After I reported yesterday that Bill Gates had given $1 million in 2001 to long-time Weatherman fugitive Rick Ayers (brother of President Obama's extremely distant acquaintance Bill Ayers) to start "small learning communities" within Berkeley High to, among other things, take students to Cuba to study "social justice," a reader who graduated from Berkeley High in the 1970s reported that the exact same idea had already been tried way back when the Ayers brothers were making bombs instead of agitating for "small schools."
And it failed then in the 1970s, too, just as Gates has discoverd his couple of billion bucks he spent promoting the Ayers Bros. hobbyhorse has failed in the 2000s. From Time Magazine, April 10, 1972:
My reader writes on what happened later in the decade:
Now a few public schools are trying to create some alternatives of their own within the system, using wings of existing buildings, storefronts and lofts to house small subschools, each with a different educational emphasis. The intent is to break up the impersonal mob scene that many schools have become, and to give students choices–even if it sometimes means letting them choose racial separation.
... But the trend has gone farthest in Berkeley, Calif., which now has 18 such schools at all levels and plans to add six more next fall. ... In 1968, Berkeley became the first city with more than 100,000 people to integrate its schools voluntarily by busing both whites and blacks (38% of the pupils ride to school). But Berkeley's integration brought demands from minority groups for more attention to their particular learning problems and more emphasis on their cultures. At the same time, many of Berkeley's middle-class white kids were in open rebellion against what they considered stultifying school rules and courses.
For both groups, "the melting pot never melted," says Larry Wells, coordinator of the alternative schools. Instead of trying to submerge diversity, Berkeley is now trying to encourage it, replacing the image of a melting pot with that of a mosaic....
Berkeley High is a six-block-square complex of buildings holding 3,000 students. For approximately 1,800 of them, the conventional curriculum of courses–and a rich fare of electives–is fine. But 1,200 students have chosen to enter the more cohesive atmosphere of one or another of the six alternative high schools that are housed within the big complex.
Community High, for example, is earnestly disorganized. There long-haired boys and girls help screen prospective teachers, call staff members by their first names, and get phys. ed. credit for karate. Both blacks and whites take courses in "Soul in Cinema" and transcendental meditation. ...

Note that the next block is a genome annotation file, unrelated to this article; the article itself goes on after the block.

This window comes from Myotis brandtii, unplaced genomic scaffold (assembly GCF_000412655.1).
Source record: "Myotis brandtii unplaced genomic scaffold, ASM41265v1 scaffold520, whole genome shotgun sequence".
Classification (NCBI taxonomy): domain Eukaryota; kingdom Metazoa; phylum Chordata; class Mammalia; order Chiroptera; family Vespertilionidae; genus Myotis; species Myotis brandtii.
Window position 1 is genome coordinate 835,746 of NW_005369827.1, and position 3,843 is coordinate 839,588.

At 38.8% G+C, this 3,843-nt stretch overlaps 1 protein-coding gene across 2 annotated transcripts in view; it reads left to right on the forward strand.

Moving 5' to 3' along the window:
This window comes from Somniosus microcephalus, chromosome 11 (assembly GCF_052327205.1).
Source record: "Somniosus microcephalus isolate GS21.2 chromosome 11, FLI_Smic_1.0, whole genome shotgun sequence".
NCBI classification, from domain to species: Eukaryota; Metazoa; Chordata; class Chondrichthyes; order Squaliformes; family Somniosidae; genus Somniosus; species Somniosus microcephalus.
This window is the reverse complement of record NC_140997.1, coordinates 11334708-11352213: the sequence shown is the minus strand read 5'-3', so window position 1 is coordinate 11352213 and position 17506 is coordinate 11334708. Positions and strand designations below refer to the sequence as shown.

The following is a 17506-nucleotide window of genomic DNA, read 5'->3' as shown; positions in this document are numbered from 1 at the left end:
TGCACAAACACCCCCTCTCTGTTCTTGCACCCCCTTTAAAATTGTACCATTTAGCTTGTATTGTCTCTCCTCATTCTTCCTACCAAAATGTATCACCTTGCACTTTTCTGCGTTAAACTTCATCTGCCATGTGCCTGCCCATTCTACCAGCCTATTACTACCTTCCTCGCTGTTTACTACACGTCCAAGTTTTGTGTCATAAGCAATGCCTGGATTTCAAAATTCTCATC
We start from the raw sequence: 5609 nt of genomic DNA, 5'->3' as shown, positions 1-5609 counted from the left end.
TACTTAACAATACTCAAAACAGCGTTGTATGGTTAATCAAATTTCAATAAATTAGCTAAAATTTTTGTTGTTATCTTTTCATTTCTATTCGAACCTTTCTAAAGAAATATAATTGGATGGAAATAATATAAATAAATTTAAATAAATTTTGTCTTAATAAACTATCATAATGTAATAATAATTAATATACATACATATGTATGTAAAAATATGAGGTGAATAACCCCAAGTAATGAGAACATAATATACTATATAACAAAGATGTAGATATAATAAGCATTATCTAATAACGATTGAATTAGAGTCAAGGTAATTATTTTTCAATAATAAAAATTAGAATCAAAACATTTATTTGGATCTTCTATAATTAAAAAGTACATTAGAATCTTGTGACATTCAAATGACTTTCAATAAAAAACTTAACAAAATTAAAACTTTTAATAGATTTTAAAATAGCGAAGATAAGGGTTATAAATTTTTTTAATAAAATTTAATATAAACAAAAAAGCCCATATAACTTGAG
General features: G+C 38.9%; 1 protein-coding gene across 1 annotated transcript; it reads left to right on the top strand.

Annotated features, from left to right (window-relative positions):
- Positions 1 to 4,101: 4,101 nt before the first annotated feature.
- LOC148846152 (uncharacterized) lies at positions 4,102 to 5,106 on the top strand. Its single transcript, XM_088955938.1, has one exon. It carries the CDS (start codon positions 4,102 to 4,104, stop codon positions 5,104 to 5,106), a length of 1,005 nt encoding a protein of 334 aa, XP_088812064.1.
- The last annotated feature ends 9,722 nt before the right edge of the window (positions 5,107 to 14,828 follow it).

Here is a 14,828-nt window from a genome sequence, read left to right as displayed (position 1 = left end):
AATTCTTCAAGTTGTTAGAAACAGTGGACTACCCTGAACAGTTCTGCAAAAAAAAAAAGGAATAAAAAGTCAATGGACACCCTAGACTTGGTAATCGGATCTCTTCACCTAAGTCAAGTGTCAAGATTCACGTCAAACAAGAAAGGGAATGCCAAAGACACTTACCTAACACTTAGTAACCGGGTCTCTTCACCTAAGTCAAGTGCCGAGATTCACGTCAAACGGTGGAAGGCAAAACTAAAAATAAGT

Most of the alternative high schools are kept integrated by aggressive recruiting and informal quotas (Community High, for example, has 65 Third World students and 120 whites, with a white waiting list of 75). The Agora School aims specifically at fostering an appreciation of racial differences and keeps its staff and student body exactly one-quarter each white, black, Chicano and Asian. But three other alternative schools that meet away from Berkeley High are less concerned about integration.
Blacks Only. The Marcus Garvey Institute, housed in a former factory, is devoted to "taking care of business," chiefly for black students, including some who are on the verge of dropping out. Graded, seminar-type classes offer "Black Economic Development," emphasize basic math and reading. Whites are welcome, the staff insists, but since blacks assumed control this fall, whites have dropped to 12 in the enrollment of 60. Going even farther, Black House accepts only blacks, and Casa de la Raza takes only Chicanos....
More than just race is at stake, for the issue touches upon the central problem in all the proposals for decentralizing the nation's large institutions. from auto plants to city governments. Self-determination easily becomes narrow parochialism. In Berkeley, principals of the conventional schools that accredit the small units worry that the alternative schools may become too haphazard to remain worthy of their diplomas. The small schools' volatile independence, on the other hand, is often precisely what makes them useful as escape valves....
Berkeley's original subschools began with modest grants from the Ford and Carnegie foundations; the system now has a 21-year, $3.5 million grant from a new federal experimental schools program that provides $200 extra for each child in a subschool–on top of an average per-pupil expenditure of $1,675, one of the highest in the nation.
In the fall of 1976, there was a crippling teachers' strike, the grant money had run out and the sub-schools were crumbling. We all had a private laugh at the black separatists suddenly having to change their rhetoric and actually seek common ground with the rest of the school to try and keep their fiefdom going. Only one or two of the sub-schools survived, informally, and those were for white overachievers.Then, Rick Ayers revived the failed small (radical indoctrination) schools within Berkeley H.S. idea around the beginning of the decade and got a half million from the feds and a million from the Gates Foundation. Academic failure ensued once again, and just before the Gates Foundation grant ran out in 2007, Ayers quit and enrolled in the Ph.D. in Education program at UC Berkeley so he can train teachers rather than students, propagandizing wholesale rather than retail.
This is an example of a general rule: Although the K-12 education industry is obsessed with promoting "new methodologies" (i.e., panacea-of-the-month), there aren't any. Schooling is an old, old business, and just about everything has been tried before, and proven not to be the miracle breakthrough that was hoped for. But memories are short, and a sucker is born everyday, with Bill Gates being merely the richest sucker, so why give them an even break